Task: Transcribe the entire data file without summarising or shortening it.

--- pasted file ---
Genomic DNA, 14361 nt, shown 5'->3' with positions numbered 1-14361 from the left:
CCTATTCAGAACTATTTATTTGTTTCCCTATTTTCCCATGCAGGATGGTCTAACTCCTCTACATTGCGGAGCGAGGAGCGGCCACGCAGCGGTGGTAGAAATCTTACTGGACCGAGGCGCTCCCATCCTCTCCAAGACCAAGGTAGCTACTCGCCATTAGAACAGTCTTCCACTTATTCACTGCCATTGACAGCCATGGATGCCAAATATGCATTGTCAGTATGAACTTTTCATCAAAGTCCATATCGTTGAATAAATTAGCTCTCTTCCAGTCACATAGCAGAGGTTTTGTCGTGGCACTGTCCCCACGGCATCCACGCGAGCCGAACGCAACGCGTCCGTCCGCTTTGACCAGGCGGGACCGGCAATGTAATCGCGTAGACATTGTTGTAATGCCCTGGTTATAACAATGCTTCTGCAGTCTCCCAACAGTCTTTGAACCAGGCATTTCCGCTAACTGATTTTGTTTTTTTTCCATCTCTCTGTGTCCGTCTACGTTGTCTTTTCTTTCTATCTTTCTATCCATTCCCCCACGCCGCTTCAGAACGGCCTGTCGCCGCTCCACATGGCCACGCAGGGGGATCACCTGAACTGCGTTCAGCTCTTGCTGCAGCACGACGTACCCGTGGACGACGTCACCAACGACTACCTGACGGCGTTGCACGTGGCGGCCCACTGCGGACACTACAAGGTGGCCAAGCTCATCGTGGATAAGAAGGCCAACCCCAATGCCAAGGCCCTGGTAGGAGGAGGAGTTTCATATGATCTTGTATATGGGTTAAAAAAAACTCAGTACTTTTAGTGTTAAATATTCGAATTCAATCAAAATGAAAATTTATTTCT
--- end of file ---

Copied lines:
Genomic DNA, 14361 nt, shown 5'->3' with positions numbered 1-14361 from the left:
CCTATTCAGAACTATTTATTTGTTTCCCTATTTTCCCATGCAGGATGGTCTAACTCCTCTACATTGCGGAGCGAGGAGCGGCCACGCAGCGGTGGTAGAAATCTTACTGGACCGAGGCGCTCCCATCCTCTCCAAGACCAAGGTAGCTACTCGCCATTAGAACAGTCTTCCACTTATTCACTGCCATTGACAGCCATGGATGCCAAATATGCATTGTCAGTATGAACTTTTCATCAAAGTCCATATCGTTGAATAAATTAGCTCTCTTCCAGTCACATAGCAGAGGTTTTGTCGTGGCACTGTCCCCACGGCATCCACGCGAGCCGAACGCAACGCGTCCGTCCGCTTTGACCAGGCGGGACCGGCAATGTAATCGCGTAGACATTGTTGTAATGCCCTGGTTATAACAATGCTTCTGCAGTCTCCCAACAGTCTTTGAACCAGGCATTTCCGCTAACTGATTTTGTTTTTTTTCCATCTCTCTGTGTCCGTCTACGTTGTCTTTTCTTTCTATCTTTCTATCCATTCCCCCACGCCGCTTCAGAACGGCCTGTCGCCGCTCCACATGGCCACGCAGGGGGATCACCTGAACTGCGTTCAGCTCTTGCTGCAGCACGACGTACCCGTGGACGACGTCACCAACGACTACCTGACGGCGTTGCACGTGGCGGCCCACTGCGGACACTACAAGGTGGCCAAGCTCATCGTGGATAAGAAGGCCAACCCCAATGCCAAGGCCCTGGTAGGAGGAGGAGTTTCATATGATCTTGTATATGGGTTAAAAAAAACTCAGTACTTTTAGTGTTAAATATTCGAATTCAATCAAAATGAAAATTTATTTCT